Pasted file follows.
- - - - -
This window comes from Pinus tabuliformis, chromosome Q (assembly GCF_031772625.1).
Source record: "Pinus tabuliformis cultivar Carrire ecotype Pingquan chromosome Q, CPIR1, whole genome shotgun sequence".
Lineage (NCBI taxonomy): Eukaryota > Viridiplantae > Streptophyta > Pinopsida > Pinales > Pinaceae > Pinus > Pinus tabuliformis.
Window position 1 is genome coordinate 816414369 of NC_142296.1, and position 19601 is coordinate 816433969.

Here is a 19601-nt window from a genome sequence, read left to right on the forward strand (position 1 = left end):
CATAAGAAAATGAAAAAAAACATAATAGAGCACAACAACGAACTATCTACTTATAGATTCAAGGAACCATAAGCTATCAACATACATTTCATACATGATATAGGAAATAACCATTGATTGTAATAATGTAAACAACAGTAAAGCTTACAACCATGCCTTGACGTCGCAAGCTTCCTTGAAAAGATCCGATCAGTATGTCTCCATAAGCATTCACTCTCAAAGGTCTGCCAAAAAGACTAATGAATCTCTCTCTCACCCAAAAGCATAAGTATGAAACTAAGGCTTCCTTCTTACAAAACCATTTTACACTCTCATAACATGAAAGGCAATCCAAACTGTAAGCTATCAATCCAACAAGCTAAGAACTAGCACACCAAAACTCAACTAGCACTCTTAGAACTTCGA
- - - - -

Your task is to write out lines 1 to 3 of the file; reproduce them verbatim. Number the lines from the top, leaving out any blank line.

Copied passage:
This window comes from Pinus tabuliformis, chromosome Q (assembly GCF_031772625.1).
Source record: "Pinus tabuliformis cultivar Carrire ecotype Pingquan chromosome Q, CPIR1, whole genome shotgun sequence".
Lineage (NCBI taxonomy): Eukaryota > Viridiplantae > Streptophyta > Pinopsida > Pinales > Pinaceae > Pinus > Pinus tabuliformis.